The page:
People in the Film

  • Sylvie WeilAuthor (niece of Simone Weil)

    "My father gave a rather macho image of my aunt ...and so I had the image of someone who was just like him except happened to be a young woman."

    Sylvie Weil is the niece of Simone Weil and the daughter of renowned mathematician André Weil. She is Prof. Emerita of French Literature at Hunter College, and has written several award-winning works of fiction for adults and young readers, including: My Guardian Angel and Elvina's Mirror. Her latest book is entitled At Home with André and Simone Weil.
  • Anna BrownActivist & Political Science Prof.

    "Simone asked: Why do we allow others to carry the burden of oppression...Why do we live at ease when others are suffering?"

    Anna Brown teaches political science and is the Director of the Social Justice program at St Peter's College in Jersey City. She is an active member of Witness Against Torture and the Kairos community.
  • Jeanne DuchampFormer student of Simone Weil

    "She began by saying 'I forbid you to have a philosophy book; I will give you everything you need."

    Jeanne Duchamp studied philosophy with Simone Weil at a girl's school in Bourges, France from 1934-1935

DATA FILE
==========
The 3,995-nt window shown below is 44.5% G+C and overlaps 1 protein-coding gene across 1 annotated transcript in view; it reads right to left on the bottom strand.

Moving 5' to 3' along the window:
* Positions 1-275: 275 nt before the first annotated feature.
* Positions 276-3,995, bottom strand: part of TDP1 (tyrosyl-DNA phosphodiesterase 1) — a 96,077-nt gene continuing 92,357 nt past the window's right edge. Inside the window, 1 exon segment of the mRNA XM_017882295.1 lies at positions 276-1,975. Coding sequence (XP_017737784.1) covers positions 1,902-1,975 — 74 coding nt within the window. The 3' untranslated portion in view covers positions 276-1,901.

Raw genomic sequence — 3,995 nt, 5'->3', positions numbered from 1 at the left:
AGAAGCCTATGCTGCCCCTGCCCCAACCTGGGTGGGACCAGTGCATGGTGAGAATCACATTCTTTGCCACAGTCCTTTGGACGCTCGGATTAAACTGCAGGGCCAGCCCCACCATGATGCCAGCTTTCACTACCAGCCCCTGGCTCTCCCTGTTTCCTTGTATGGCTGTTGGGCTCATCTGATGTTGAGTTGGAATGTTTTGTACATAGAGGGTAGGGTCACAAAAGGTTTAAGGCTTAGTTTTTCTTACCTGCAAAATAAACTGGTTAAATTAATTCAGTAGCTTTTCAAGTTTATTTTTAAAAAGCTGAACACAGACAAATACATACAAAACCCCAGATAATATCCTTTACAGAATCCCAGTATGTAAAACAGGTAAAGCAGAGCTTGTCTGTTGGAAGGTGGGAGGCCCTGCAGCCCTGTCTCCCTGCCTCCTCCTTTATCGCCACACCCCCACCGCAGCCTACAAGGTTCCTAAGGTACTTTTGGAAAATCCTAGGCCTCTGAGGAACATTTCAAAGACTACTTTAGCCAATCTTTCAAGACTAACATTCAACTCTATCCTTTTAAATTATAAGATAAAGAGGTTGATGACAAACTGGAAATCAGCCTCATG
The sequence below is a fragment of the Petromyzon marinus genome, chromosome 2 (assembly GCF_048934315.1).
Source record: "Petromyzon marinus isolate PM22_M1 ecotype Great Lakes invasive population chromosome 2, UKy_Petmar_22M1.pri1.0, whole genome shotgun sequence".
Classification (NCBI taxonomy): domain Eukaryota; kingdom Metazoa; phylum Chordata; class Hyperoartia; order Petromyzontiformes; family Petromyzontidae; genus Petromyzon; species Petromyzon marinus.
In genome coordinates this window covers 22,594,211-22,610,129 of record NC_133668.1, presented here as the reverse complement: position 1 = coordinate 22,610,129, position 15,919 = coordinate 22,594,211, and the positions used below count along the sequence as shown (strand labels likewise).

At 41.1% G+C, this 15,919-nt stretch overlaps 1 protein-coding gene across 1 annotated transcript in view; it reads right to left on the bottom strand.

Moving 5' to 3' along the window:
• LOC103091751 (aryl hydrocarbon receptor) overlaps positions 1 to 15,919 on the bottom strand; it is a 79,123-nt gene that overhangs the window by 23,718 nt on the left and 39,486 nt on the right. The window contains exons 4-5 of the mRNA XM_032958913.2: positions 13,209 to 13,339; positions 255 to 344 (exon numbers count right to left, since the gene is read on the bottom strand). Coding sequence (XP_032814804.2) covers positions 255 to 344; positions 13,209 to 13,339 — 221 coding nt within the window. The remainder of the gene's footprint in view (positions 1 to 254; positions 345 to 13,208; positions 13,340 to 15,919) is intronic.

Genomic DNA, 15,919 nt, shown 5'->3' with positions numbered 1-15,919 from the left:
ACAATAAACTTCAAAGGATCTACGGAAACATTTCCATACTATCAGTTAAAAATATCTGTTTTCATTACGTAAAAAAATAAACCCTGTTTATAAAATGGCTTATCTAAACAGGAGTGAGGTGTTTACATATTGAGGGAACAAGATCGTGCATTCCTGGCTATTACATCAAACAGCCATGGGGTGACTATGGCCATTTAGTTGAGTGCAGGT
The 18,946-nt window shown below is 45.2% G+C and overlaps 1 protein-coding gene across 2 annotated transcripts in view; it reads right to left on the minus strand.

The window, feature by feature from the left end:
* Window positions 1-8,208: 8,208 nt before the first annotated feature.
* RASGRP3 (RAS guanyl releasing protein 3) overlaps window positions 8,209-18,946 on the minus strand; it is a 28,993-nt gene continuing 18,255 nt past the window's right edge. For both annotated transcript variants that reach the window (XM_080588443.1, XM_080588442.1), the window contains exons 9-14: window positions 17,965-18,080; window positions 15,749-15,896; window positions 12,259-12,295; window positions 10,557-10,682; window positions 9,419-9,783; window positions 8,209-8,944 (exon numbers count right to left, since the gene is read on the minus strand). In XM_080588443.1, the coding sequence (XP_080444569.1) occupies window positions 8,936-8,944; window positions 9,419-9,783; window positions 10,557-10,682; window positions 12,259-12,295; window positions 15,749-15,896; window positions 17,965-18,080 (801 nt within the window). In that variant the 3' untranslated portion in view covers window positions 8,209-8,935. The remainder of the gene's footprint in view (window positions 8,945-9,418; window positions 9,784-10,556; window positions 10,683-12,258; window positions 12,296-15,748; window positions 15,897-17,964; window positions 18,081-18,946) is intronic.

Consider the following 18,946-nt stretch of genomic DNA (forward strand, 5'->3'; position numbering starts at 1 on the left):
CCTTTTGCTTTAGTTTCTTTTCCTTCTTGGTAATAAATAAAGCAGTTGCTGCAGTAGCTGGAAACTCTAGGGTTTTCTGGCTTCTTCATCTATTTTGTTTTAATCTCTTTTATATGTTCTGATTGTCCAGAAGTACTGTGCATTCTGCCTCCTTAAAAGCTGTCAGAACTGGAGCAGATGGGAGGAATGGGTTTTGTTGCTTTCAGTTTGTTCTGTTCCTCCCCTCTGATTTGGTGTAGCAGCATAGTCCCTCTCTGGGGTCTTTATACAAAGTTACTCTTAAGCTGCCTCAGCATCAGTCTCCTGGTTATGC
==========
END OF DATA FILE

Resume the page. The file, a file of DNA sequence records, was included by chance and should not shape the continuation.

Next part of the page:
• Raymonde WeilSimone Weil's first cousin

  • "At that time it was very strange for someone in her milieu to go work in a factory..."

    After two years of asking, Simone Weil's 97-year-old cousin Raymonde, who grew up with Simone, finally agreed to an interview.
  • Julia HaslettThe Filmmaker

    "What response does human suffering demand of us?"

    Filmmaker Julia Haslett was struggling with that question when she came across this line from Simone Weil: "Attention is the rarest and purest form of generosity." After reading a biography of Weil, she was hooked and spent the next six years making what became An Encounter with Simone Weil. Part of her obsession with Weil grew out of years of witnessing her father and older brother suffering from mental illness.